Asian shares mixed after tech-led decline on Wall Street
BANGKOK (AP) — Shares were mixed in Asia on Wednesday after a post-holiday retreat on Wall Street, as markets count down to the end of a painful year for investors.
Shares fell in Tokyo, Shanghai and Seoul but rose in Hong Kong as the Chinese government took further steps to reopen to foreign travel after relaxing its stringent “zero-COVID” policies.
Oil prices rose and U.S. futures inched higher.
The Chinese government announced it will start issuing new passports in another major step away from anti-virus travel barriers. That sets up a potential flood of tourists out of China for next month’s Lunar New Year holiday, taking free-spending Chinese visitors to Asia, Europe and other destinations during what usually is the country’s busiest travel season.
But governments in India and Japan have said they will impose extra precautions on those arriving from China due to widespread virus outbreaks there. U.S. officials also expressed concern and said they were considering taking similar steps.
Hong Kong’s Hang Seng jumped 2% to 20,011.99. The Shanghai Composite index gave up early gains, losing 0.2% to 3,000.23.
Tokyo’s Nikkei 225 lost 0.6% to 26,301.69 after the government reported that Japan’s industrial production fell for a third straight month in November and said it was likely to fall further in December. The Kospi in Seoul declined 2.2% to 2,282.26.
In Australia, the S&P/ASX 200 dropped 0.3% to 7,086.50.
On Wall Street, the S&P 500 fell 0.4% to 3,829.25 and the Dow Jones Industrial Average eked out a 0.1% gain, closing at 33,241.56. The Nasdaq dropped 1.4% to 10,353.23.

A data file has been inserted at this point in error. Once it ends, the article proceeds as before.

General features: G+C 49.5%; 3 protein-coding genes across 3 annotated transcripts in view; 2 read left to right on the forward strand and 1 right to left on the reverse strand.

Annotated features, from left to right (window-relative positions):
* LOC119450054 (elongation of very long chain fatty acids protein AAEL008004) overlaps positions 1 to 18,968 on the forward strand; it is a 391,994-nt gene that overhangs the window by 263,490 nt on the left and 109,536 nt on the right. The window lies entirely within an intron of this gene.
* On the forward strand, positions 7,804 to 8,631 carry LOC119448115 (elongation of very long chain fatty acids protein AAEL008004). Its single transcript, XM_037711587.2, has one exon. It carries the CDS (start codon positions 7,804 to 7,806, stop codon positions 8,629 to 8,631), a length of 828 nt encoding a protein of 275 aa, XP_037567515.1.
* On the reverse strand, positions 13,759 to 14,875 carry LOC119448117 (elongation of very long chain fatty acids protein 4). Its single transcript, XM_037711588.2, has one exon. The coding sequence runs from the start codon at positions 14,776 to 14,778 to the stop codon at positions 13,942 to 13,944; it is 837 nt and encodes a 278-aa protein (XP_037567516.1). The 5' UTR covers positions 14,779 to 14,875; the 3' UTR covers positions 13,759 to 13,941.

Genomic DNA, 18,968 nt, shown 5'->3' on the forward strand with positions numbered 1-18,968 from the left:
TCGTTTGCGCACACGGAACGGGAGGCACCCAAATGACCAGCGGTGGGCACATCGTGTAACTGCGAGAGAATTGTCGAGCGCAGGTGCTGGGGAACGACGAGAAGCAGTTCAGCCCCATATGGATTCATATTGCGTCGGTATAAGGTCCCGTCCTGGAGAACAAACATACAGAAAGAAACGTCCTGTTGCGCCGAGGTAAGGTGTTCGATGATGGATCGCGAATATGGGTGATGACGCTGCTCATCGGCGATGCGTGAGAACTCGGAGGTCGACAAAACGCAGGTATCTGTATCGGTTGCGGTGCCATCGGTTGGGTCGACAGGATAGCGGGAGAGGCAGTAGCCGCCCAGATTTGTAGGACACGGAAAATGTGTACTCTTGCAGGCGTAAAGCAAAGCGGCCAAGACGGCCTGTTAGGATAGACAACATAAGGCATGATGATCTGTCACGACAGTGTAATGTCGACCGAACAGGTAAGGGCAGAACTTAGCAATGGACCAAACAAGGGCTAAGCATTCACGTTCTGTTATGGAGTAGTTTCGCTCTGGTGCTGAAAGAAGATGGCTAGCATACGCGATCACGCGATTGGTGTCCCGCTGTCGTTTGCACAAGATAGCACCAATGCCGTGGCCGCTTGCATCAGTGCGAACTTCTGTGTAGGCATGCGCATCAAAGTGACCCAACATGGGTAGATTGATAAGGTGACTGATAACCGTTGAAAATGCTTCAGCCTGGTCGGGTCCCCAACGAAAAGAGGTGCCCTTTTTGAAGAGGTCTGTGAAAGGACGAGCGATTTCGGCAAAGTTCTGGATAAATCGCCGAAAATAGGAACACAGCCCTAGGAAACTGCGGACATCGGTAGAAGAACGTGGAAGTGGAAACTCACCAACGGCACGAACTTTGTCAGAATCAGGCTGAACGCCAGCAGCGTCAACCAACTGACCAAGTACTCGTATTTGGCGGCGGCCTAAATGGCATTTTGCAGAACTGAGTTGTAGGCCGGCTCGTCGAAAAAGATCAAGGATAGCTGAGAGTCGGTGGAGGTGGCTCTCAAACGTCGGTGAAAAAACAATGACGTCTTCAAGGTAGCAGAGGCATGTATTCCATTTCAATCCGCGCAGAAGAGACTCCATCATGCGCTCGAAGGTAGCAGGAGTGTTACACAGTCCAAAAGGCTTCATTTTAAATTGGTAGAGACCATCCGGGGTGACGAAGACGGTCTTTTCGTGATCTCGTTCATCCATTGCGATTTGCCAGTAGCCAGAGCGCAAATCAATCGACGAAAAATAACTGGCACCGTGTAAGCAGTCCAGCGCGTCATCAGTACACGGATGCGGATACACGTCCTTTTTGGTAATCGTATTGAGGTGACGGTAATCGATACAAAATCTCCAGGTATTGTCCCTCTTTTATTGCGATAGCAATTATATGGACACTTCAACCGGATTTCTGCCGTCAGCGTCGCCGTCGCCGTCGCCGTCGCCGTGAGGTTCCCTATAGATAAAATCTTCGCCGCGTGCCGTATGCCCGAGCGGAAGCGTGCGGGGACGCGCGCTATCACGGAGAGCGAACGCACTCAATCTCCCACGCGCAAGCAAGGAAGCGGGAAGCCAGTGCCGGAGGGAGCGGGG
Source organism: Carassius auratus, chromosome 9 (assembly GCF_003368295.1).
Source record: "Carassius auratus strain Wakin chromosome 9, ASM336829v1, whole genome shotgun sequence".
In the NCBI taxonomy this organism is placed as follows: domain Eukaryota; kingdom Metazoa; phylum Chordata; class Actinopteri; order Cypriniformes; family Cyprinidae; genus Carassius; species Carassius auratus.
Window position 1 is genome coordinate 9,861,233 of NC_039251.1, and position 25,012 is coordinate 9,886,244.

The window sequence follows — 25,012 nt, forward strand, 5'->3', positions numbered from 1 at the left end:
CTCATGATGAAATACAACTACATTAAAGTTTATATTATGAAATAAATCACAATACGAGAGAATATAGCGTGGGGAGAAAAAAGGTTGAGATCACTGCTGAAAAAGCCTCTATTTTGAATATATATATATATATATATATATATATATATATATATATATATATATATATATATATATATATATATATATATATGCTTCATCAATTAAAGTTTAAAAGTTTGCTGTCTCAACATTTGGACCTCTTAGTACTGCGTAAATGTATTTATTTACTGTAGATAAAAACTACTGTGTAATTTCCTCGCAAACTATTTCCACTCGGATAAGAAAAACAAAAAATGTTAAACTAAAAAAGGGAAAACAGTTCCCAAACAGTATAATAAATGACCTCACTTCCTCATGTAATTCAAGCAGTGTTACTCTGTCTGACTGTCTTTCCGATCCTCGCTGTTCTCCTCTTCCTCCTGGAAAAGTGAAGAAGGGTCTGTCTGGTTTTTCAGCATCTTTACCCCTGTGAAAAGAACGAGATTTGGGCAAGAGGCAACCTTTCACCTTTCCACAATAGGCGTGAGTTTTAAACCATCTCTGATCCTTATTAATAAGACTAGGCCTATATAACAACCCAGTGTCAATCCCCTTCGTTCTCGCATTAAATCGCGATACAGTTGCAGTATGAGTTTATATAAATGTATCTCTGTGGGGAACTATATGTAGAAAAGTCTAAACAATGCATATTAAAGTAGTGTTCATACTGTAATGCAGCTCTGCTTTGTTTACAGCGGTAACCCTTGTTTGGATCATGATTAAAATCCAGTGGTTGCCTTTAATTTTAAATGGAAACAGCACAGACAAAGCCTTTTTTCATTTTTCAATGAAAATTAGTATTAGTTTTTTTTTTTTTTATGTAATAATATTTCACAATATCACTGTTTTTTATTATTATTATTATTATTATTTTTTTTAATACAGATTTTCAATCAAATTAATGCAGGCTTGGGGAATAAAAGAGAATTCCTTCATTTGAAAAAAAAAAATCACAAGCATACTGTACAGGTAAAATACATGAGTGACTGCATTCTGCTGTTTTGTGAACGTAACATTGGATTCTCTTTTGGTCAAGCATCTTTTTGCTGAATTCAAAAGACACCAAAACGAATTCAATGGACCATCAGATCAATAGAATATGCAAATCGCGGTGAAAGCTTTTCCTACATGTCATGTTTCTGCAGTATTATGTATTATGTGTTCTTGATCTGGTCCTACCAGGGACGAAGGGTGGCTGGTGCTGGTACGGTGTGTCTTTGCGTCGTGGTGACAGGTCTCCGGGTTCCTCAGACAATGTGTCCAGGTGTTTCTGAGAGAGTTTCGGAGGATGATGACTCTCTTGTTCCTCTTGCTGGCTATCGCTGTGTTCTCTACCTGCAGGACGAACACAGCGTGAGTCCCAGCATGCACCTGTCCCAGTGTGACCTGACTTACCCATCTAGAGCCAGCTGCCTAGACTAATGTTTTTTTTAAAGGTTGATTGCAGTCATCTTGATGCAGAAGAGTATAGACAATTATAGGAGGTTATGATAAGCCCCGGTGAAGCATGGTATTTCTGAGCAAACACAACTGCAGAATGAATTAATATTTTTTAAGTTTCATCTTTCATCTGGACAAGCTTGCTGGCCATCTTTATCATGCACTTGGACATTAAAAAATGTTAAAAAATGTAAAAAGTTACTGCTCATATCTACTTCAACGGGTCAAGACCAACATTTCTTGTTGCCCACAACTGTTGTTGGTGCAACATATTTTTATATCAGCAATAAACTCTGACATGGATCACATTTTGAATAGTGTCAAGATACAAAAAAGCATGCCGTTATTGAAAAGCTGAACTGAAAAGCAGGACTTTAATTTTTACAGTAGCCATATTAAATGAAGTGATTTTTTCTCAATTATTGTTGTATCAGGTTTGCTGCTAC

The Russell 2000 index dropped 0.7% to 1,749.52.
Technology and communication services companies accounted for a big share of the decliners in the S&P 500. Apple fell 1.4% and Netflix lost 3.7%.
Airlines stocks fell broadly. A massive winter storm caused widespread delays and forced several carriers to cancel flights over the weekend. Delta Air Lines closed 0.8% lower, American Airlines dropped 1.4% and JetBlue slid 1.1%.
Southwest Airlines slid 6% after the company had to cancel roughly two-thirds of its flights over the last couple of days, which it blamed on problems related to staffing and weather. The federal government said it would investigate why the company lagged so far behind other carriers.
Tesla fell 11.4% for the biggest decline among S&P 500 stocks. The electric vehicle maker temporarily suspended production at a factory in Shanghai, according to published reports.
Treasury yields mostly rose as the U.S. bond market reopened from Christmas holidays. The yield on the 10-year Treasury, which influences mortgage rates, rose to 3.85% from 3.75% late Friday.
Trading on Wall Street is expected to be relatively light this holiday-shortened week as investors look ahead to 2023 after a dismal year for stocks.
Uncertainty about how far the Federal Reserve and other central banks would go to fight the highest inflation in decades has kept investors on edge. The Fed raised its key interest rate seven times this year and has signaled more hikes to come in 2023, even though the pace of price increases has been easing.
The high rates, which weigh heavily on prices for stocks and other investments, have fueled concerns that the economy could slow too much and slip into a recession next year.
The benchmark S&P 500 index set an all-time high at the beginning of January, but is now down nearly 20% for the year. The tech-heavy Nasdaq is down nearly 34%.
In other trading Wednesday, U.S. benchmark crude oil added 5 cents to $79.58 per barrel in electronic trading on the New York Mercantile Exchange. It lost 3 cents on Tuesday to $79.53 per barrel.
Brent crude, the pricing basis for international trading, gained 14 cents to $84.82 per barrel.
The U.S. dollar rose to 134.09 Japanese yen from 133.43 yen. The euro was trading at $1.0643, up from $1.0640.
AP Business Writer Alex Veiga contributed.